“Women are victims of physical and other abuses. Women are beaten and unjustly accused as a pretense to demand favors from them. There is also sexual abuse but this is kept under wraps. They are told: “I saw you in our plantation stealing fruits, ‘You take care of me and I’ll take care of you’,” is what they say, meaning, ‘I’ll let you go with the fruit if you have sex with me.’ This abuse is indeed growing because the plantations are still there and the rapists are also still there.

Are the perpetrators punished? You must be joking; who will punish them? They will claim that you entered private property and deserve what you got. They will ask whether you have a “long arm” as we say here, whether you have a powerful person in your family or know an influential member of the government who can support your complaint. Nobody has been punished for these crimes, despite the broken arms and the traumatized children and women. These crimes go unpunished because might makes right.”

It is also in the interest of the companies and their financial backers (regional and Northern countries’ development banks, the World Bank, financial consultants, etc.) that the domination of a patriarchal model, in particular the violence and abuse against women that is part and parcel of this industrial plantation model, stay invisible for consumers, and thus, without consequences for those who perpetrate that violence.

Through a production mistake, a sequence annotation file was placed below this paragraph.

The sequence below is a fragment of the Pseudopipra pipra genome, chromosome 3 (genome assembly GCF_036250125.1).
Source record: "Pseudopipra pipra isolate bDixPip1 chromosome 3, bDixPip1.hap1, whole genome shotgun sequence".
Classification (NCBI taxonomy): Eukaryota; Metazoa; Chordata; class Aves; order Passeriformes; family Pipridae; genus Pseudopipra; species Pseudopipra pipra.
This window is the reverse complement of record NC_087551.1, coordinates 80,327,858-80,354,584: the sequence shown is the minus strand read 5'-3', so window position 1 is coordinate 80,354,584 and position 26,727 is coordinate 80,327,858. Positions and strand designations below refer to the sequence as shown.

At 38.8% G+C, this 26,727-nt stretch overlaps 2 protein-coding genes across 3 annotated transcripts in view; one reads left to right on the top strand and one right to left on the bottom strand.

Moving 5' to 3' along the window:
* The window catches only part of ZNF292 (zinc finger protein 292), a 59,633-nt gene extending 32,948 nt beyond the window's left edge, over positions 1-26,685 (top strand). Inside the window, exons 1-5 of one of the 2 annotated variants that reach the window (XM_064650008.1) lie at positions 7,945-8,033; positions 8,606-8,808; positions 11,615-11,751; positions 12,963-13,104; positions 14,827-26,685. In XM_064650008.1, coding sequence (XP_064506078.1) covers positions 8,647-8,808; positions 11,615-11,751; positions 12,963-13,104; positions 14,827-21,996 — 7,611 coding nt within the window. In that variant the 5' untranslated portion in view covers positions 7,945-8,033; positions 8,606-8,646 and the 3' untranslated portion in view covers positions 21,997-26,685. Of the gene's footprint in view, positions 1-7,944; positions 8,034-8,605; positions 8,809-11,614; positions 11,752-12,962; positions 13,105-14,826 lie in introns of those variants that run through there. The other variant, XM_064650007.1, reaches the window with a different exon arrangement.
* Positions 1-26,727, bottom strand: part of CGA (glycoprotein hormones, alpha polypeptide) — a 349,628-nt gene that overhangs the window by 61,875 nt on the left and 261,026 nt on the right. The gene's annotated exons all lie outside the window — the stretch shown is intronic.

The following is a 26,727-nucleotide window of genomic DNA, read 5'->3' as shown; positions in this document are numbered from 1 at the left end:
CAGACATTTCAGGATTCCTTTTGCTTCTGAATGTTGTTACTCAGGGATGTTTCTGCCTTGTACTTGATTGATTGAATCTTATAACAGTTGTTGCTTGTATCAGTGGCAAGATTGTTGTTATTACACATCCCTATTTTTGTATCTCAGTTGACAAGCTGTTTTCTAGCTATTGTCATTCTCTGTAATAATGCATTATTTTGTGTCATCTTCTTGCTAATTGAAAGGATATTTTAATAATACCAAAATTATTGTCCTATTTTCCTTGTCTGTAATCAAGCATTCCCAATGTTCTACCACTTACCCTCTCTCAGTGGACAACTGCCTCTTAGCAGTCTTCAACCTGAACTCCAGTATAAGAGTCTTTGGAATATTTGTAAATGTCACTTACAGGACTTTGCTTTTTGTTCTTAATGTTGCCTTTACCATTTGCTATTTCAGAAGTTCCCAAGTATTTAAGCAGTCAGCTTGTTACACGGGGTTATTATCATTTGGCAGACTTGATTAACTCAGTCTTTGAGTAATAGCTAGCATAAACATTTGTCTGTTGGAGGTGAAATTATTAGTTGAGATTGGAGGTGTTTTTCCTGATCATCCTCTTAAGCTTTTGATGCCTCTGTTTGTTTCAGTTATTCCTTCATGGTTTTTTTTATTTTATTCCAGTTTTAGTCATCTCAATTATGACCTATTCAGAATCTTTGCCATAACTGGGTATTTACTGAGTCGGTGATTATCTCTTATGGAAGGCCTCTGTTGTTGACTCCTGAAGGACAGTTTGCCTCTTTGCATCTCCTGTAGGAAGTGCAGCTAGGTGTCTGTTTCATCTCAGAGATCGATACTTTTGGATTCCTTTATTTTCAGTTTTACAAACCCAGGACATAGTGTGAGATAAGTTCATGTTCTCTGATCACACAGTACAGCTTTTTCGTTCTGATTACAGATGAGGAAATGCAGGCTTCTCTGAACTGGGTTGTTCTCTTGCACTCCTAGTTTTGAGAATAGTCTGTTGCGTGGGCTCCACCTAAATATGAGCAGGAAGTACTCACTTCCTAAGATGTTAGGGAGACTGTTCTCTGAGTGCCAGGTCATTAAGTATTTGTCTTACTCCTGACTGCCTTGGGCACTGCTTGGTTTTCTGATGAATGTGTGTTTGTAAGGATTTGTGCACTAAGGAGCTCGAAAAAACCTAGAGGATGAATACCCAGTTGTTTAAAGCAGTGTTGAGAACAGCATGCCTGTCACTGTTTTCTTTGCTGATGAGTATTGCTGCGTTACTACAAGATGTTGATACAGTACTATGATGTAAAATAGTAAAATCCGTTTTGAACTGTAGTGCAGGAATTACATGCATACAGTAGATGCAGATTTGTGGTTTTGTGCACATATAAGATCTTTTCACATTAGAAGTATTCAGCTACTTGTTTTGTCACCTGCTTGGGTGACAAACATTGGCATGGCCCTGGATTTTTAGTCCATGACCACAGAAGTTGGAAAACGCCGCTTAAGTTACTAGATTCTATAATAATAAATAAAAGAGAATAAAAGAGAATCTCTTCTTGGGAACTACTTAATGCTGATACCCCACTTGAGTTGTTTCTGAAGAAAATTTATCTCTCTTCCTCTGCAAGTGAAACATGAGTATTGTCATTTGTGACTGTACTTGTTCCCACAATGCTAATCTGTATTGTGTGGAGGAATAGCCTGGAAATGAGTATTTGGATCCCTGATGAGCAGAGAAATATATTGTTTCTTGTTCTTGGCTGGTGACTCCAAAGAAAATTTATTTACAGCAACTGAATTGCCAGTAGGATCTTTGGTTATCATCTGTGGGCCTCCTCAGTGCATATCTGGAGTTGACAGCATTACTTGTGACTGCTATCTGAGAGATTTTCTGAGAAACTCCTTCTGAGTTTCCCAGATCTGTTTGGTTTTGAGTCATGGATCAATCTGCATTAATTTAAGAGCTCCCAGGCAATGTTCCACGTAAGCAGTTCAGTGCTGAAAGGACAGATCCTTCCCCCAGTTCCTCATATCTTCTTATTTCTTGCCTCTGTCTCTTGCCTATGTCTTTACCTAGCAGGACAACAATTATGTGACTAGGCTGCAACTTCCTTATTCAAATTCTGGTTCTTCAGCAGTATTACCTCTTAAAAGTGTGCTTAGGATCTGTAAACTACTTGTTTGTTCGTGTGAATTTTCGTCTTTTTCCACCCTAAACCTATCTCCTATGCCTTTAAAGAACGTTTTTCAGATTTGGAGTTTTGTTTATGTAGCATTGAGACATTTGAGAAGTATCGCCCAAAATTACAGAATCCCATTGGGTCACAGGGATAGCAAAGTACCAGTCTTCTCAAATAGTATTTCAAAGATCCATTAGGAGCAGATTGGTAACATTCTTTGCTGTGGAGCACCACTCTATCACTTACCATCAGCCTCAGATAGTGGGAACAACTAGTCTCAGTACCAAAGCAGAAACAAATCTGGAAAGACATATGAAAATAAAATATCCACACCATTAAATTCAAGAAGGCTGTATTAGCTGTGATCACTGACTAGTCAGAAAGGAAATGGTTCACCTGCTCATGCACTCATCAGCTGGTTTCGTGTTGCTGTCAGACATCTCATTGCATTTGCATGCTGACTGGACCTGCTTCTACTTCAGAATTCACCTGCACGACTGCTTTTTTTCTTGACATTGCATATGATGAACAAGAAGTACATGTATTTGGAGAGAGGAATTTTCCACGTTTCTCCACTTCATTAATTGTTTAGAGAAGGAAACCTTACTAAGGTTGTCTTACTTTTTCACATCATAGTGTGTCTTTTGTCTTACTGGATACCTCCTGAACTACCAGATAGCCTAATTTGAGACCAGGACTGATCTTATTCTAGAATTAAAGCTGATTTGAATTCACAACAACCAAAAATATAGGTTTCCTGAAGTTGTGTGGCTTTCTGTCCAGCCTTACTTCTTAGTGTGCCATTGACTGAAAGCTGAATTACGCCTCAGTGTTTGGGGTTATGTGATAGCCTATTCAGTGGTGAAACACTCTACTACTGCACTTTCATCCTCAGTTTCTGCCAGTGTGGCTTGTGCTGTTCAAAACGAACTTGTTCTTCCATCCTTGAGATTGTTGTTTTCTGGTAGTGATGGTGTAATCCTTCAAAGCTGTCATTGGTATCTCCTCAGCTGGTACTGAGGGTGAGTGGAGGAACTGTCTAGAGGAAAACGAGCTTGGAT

Yet, against all odds, women are at the forefront of the resistance and the defence of life.

The women from Sierra Leone told us that,

“We have been doing our best over the years in staging or organizing protests; we have been moving from one community to another, sensitizing other women in different communities—not to give in to the agreements being done on our behalf. We have been requesting inclusion in every aspect of land deals in our community. We have been making sure that we remind our authorities that we do not want anything from Socfin. That we want our lands back.

In this context, on November 25th, International Day for the Elimination of Violence against Women, the Informal Alliance against Industrial Oil Palm Plantations came together to denounce the violence and sexual abuse that thousands of women living in and around industrial oil palm plantations face in their daily lives, particularly in West and Central African countries. The video stands in solidarity with all the women who organize to resist these plantations and who are left alone to suffer this violence and abuse in silence.

You can see the video in English, French, Spanish and Portuguese here.

** All the names for this article have been kept anonymous for security reasons.

(1) Plantation patriarchy and structural violence: Women workers in Sri Lanka

(2) WRM Bulletin 236, Women and Plantations: When violence becomes invisible, 2018; breaking the Silence: Harassment, sexual violence and abuse against women in and around industrial oil palm and rubber plantations.

Original post: farmlandgrab.org

 

Special Reports And Projects

Farmland values hit record highs, pricing out farmers